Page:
The Bank of England has kept interest rates on hold at 0.5% and cut its growth forecast for this year.
He might suggest that he and the other eight members of the MPC are less the unreliable partners, more the "sensitive" listeners.
Sensitive to changes in the data which effect a decision based on fine margins and delicate judgements.
It was John Maynard Keynes who said that when the facts changed, so, sir, did he.
Today the Bank has changed tone. Let's wait and see, it is saying.
Let's wait and see how the economy develops until we give any firm guidance on the path of interest rates beyond the Bank's often used formulation of some limited rises "over the forecast period" of the next three years.
Yes, they will rise at some point. But the chances of that happening sooner rather than later has receded.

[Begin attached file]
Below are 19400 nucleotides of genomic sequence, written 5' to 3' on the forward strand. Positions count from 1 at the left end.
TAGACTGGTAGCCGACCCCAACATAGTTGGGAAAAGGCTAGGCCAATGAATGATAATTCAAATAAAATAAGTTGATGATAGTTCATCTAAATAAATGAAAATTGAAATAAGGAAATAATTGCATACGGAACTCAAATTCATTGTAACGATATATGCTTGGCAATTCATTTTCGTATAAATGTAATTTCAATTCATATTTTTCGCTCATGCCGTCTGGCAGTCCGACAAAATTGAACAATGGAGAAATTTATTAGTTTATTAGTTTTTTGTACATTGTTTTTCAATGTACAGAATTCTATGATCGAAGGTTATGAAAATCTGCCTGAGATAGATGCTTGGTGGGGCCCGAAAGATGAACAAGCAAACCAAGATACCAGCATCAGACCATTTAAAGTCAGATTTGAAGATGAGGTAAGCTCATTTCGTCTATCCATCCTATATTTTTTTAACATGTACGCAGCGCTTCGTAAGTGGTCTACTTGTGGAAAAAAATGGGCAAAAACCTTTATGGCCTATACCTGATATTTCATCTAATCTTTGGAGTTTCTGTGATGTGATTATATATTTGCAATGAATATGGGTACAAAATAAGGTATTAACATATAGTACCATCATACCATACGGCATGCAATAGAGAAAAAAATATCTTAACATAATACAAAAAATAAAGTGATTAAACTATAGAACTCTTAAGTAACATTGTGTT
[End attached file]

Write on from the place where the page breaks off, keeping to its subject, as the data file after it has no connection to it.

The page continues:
Read Kamal's blog in full
The minutes from the meeting show the MPC wants to wait and see how the economy performs over the coming months.
While they expect it to recover from a weak start to the year, there is a risk that the slowdown could be more persistent.
The course of interest rates depends on inflation falling in line with the Bank's expectations.
In March, inflation was running at an annual rate of 2.5%, which is above the Bank's target of 2%.
What exactly is the Bank of England interest rate?
But in its most recent Quarterly Inflation Report, the Bank blames above-target inflation on higher prices of imported goods caused by a weaker pound.
The Bank expects that effect to fade over the coming years, bringing inflation back to 2% by early 2021.
It also forecast that the unemployment rate would fall further, to 4% by 2020, the Bank's lowest forecast since the financial crisis.